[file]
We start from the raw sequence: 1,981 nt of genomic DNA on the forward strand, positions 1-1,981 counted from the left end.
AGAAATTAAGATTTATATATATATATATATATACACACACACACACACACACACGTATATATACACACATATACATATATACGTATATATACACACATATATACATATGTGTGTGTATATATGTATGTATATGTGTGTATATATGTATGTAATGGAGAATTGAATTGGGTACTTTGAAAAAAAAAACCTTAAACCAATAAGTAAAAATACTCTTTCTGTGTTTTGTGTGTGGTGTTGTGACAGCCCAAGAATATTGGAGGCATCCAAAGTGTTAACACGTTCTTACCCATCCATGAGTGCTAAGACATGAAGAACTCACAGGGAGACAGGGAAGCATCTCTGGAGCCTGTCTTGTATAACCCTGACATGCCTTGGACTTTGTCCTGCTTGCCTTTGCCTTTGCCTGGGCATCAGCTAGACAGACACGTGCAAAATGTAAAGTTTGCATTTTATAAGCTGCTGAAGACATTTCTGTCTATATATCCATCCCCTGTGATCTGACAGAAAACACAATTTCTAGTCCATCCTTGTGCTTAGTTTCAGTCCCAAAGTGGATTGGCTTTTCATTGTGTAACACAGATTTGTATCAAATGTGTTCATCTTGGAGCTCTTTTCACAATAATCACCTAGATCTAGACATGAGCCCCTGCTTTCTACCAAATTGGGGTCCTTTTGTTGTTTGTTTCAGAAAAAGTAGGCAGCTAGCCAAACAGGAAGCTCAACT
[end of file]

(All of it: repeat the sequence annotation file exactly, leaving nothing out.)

We start from the raw sequence: 1,981 nt of genomic DNA on the forward strand, positions 1-1,981 counted from the left end.
AGAAATTAAGATTTATATATATATATATATATACACACACACACACACACACACGTATATATACACACATATACATATATACGTATATATACACACATATATACATATGTGTGTGTATATATGTATGTATATGTGTGTATATATGTATGTAATGGAGAATTGAATTGGGTACTTTGAAAAAAAAAACCTTAAACCAATAAGTAAAAATACTCTTTCTGTGTTTTGTGTGTGGTGTTGTGACAGCCCAAGAATATTGGAGGCATCCAAAGTGTTAACACGTTCTTACCCATCCATGAGTGCTAAGACATGAAGAACTCACAGGGAGACAGGGAAGCATCTCTGGAGCCTGTCTTGTATAACCCTGACATGCCTTGGACTTTGTCCTGCTTGCCTTTGCCTTTGCCTGGGCATCAGCTAGACAGACACGTGCAAAATGTAAAGTTTGCATTTTATAAGCTGCTGAAGACATTTCTGTCTATATATCCATCCCCTGTGATCTGACAGAAAACACAATTTCTAGTCCATCCTTGTGCTTAGTTTCAGTCCCAAAGTGGATTGGCTTTTCATTGTGTAACACAGATTTGTATCAAATGTGTTCATCTTGGAGCTCTTTTCACAATAATCACCTAGATCTAGACATGAGCCCCTGCTTTCTACCAAATTGGGGTCCTTTTGTTGTTTGTTTCAGAAAAAGTAGGCAGCTAGCCAAACAGGAAGCTCAACT